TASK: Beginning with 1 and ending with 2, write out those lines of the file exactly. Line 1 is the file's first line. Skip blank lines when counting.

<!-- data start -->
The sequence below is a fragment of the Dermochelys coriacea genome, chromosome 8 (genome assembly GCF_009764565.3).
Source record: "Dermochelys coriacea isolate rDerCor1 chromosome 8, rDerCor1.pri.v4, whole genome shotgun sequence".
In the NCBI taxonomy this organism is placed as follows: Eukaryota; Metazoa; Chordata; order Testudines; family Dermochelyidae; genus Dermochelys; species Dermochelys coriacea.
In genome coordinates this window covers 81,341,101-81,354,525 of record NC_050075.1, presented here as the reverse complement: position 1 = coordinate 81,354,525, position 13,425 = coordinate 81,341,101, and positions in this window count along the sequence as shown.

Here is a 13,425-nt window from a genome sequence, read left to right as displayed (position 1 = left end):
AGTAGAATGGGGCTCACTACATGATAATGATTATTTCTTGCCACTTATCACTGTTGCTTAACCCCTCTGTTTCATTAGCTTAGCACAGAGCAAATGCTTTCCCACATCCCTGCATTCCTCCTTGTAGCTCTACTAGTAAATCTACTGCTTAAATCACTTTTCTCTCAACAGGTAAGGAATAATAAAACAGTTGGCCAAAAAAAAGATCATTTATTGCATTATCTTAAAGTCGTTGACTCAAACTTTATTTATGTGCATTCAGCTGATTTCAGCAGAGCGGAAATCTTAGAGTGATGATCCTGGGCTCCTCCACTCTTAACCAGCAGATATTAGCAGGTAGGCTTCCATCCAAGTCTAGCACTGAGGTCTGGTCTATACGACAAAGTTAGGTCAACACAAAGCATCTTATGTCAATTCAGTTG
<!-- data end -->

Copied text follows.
The sequence below is a fragment of the Dermochelys coriacea genome, chromosome 8 (genome assembly GCF_009764565.3).
Source record: "Dermochelys coriacea isolate rDerCor1 chromosome 8, rDerCor1.pri.v4, whole genome shotgun sequence".